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I'm new to using distributed caching solutions like Memcached on a large web site, I have a couple questions and could someone who has experience on these comment please.

  1. Obviously the amount of data I can put into cache depends on server RAM. Supposed I have big enough server farm and RAM, is there a max number of objects I can put into memcached before I start seeing performance degrades? The reason I ask is that I figure if I put literally millions of object into memcached wouldn't it take longer for it to index and look up objects? Is there a line to draw here.

  2. Should I cache smaller but more objects in memcached, or bigger but less number of objects? Smaller objects do involve more round trips to DB to get them, but it is more flexible and easier to program.

Thank you very much,

Ray.

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2 Answers

Memcached uses a hash internally to have an O(1) lookup - it's designed to be doing as little complicated work as possible.

As far as what to cache, big or small, it's really about what you need to store that will save you effort (bearing in mind it's a big dumb cache, you have to help keep it synchronised if you change one piece that is also referred to elsewhere). On the original site it was written for, Livejournal.com, the largest block that made sense was one complete journal entry - as the finished HTML that could be used by anyone that was allowed to see that particular post.

I've used it for some very small entries - literally a single number against a member-ID, but I'm generating a few thousand such entries en-mass with a single database query rather than one at a time as required.

You can optimise the daemon somewhat if you know that you will only be storing very large, or very small items, but for the many small entries, it has enough smarts to split empty large slabs of memory into smaller chunks for use.

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How long do you cache, say, for your User object? Should I cache like 30 seconds or 2 minutes? –  ray247 Apr 6 '09 at 22:14
    
How often does the data change? If it will change often, but not be used frequently, you might not get a big benefit from caching it at all. If it rarely changes, you might cache it for weeks, but then remove it from cache when it is changed, to be re-read. PS vote up useful answers. –  Alister Bulman Apr 6 '09 at 22:20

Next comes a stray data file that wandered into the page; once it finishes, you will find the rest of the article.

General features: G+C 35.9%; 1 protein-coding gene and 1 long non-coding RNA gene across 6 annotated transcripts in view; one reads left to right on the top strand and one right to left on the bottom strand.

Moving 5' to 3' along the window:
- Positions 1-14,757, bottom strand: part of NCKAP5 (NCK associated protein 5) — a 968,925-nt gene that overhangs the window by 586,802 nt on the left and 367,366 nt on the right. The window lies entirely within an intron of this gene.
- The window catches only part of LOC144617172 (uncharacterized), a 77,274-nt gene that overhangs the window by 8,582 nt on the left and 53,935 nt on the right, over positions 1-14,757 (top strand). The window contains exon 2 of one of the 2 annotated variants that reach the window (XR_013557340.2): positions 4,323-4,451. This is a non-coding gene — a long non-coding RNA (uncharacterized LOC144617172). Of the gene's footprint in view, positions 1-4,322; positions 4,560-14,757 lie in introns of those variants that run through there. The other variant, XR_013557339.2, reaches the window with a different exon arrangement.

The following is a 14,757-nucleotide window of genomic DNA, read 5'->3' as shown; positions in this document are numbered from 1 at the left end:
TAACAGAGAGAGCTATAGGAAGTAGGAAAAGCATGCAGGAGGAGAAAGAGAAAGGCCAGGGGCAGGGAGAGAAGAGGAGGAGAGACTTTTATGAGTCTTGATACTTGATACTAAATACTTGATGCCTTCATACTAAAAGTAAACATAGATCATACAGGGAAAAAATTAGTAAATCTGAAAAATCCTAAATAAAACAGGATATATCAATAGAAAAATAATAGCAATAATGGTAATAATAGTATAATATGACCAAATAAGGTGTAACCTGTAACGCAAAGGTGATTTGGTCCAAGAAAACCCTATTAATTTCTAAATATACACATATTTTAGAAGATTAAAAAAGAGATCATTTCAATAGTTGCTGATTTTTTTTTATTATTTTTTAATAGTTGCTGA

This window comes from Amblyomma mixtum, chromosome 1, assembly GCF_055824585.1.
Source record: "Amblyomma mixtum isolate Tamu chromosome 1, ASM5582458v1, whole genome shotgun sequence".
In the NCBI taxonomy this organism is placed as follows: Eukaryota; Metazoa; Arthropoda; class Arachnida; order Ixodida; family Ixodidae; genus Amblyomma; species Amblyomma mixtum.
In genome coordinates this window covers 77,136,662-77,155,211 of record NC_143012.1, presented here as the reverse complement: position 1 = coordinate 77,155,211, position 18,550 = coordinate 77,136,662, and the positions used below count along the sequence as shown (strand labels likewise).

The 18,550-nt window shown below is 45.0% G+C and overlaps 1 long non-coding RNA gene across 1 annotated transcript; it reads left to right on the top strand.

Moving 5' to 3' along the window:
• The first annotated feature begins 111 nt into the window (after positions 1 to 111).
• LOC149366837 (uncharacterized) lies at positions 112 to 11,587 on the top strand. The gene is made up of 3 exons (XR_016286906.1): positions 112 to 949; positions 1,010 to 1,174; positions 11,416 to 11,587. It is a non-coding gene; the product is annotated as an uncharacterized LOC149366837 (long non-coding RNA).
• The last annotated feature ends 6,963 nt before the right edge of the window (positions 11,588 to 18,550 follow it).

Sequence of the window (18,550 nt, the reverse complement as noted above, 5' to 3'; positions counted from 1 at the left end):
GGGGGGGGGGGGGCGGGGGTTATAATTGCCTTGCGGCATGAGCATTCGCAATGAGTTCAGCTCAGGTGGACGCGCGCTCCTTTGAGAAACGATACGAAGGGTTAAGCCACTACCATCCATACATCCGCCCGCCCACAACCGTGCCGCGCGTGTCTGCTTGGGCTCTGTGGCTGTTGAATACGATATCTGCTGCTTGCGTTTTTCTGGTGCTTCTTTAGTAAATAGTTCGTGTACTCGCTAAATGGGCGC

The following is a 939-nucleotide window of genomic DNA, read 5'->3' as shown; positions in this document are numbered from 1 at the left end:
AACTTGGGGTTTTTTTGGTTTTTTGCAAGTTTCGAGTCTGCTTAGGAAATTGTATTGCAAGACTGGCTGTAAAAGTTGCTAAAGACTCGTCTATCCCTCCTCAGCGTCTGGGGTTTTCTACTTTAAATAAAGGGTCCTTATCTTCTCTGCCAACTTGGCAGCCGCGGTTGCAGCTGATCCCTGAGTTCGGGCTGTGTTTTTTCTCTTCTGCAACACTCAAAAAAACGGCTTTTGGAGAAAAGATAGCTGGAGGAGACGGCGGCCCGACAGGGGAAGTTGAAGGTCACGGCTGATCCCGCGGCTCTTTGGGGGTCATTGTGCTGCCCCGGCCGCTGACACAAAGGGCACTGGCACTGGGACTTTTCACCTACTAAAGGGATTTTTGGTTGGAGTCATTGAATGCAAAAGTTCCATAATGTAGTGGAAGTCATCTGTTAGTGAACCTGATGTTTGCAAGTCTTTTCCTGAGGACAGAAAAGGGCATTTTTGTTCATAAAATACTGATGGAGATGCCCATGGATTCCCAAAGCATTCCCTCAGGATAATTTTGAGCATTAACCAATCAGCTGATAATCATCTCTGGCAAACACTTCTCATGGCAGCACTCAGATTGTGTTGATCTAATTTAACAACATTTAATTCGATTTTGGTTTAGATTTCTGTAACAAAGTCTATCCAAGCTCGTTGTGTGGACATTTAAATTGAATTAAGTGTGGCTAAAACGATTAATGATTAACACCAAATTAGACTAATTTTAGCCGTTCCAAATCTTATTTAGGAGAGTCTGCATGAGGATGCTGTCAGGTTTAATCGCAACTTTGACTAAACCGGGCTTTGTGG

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Supposed I have big enough server farm and RAM, is there a max number of objects I can put into memcached before I start seeing performance degrades?

Ideally, your cache should be 100% full at all times. memcached uses a hashing algorithm to lookup keys, so as far as I know, there shouldn't be a performance penalty for storing more keys.

Should I cache smaller but more objects in memcached, or bigger but less number of objects?

I would imagine that bigger but fewer objects would be preferable to reduce the amount of time for both database and cache lookups, but you should take this on a case by case basis. Unless you know that the performance difference would be drastic, I'd recommend starting with what's easiest first and working from there if that isn't sufficient.

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Thank you for your input. Should I prefer having less round trips, but more server memory usage then more round trips but less server memory usage? Generally speaking. –  ray247 Mar 31 '09 at 20:10
    
I'll put it this way: you always can buy memory much more cheaply than you can buy more bandwidth. So I'd prefer fewer roundtrips unless I had a good reason not to. –  Jason Baker Mar 31 '09 at 20:27
    
If you are paying for bandwidth used by memcached, then you probably should not be using it. That said, fewer roundtrips will be faster simply because of network latency, though multi-get can help a lot for this as well. –  Alister Bulman Apr 7 '09 at 1:08
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